5. Search the Folder path and find the directory you want to use

  6. Then set a name (if necessary) OK

  7. Use the Automatic assembly Check boxes to ensure the share is available when the VM is running

  8. click OK confirm again and exit

When you restart the VM, the share is ready to exchange data between the host PC and the guest operating system.

What about file sharing in the GUI?

There is another option for sharing files between Windows and Linux PCs. However, creating a shared file on one or both systems and then accessing it over a network is unreliable at best.

Sharing files between Windows and Linux is easy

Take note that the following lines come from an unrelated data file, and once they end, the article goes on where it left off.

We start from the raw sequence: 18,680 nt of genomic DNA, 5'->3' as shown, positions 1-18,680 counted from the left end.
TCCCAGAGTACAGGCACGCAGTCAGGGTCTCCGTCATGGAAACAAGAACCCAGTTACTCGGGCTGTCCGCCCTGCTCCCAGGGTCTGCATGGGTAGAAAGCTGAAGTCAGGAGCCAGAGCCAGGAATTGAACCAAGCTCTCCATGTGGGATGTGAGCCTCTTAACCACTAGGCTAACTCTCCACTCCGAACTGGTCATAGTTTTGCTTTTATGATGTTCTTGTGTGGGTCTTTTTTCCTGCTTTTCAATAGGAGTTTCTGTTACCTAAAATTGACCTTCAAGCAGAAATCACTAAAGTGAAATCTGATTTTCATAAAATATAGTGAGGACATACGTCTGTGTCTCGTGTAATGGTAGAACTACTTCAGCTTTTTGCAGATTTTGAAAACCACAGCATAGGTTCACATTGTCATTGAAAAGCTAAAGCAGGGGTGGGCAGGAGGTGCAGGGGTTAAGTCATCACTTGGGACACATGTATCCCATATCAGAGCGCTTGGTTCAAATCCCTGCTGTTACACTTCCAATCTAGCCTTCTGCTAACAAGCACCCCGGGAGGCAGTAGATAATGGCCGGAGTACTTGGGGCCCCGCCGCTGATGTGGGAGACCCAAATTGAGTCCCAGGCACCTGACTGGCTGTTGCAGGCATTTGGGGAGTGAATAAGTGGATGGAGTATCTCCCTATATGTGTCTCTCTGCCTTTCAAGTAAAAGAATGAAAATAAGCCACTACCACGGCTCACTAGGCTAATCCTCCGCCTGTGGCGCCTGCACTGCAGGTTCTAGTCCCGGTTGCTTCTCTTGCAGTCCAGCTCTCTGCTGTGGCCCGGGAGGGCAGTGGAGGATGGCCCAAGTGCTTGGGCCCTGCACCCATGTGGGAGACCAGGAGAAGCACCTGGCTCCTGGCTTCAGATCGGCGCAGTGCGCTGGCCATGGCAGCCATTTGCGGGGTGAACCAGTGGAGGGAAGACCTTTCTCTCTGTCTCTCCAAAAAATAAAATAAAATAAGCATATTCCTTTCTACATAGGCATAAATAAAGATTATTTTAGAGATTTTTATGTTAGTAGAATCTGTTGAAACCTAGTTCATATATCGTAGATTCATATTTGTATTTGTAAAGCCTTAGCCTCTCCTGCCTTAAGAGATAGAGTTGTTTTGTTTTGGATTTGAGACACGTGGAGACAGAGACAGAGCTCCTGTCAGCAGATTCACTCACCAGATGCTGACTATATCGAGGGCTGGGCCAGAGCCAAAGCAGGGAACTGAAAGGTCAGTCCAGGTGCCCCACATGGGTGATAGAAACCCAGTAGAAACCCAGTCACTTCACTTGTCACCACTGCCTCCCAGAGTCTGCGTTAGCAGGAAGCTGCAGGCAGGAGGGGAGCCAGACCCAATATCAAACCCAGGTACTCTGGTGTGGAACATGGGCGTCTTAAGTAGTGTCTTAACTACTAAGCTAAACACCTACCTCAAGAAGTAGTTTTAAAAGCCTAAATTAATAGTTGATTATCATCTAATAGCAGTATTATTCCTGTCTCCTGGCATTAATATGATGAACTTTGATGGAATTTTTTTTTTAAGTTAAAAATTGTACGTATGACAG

Whether you are new to Linux or new to Windows, exchanging data between them is easier than you think.

We looked at different methods. We encourage you to try all of them and find out which one you are most comfortable with.

If you're syncing data with Linux, there's a good chance you're migrating your computer from Windows. For more tips, see our guide on Switching from Windows to Linux.

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About the author

Christian Cawley
(1466 articles published)

Deputy Editor for Security, Linux, DIY, Programming and Technology explains. He also produces The Really Useful Podcast and has extensive desktop and software support experience.

Christian is a contributor to Linux Format Magazine. He's a Raspberry Pi hobbyist, Lego lover, and retro gaming fan.

By Christian Cawley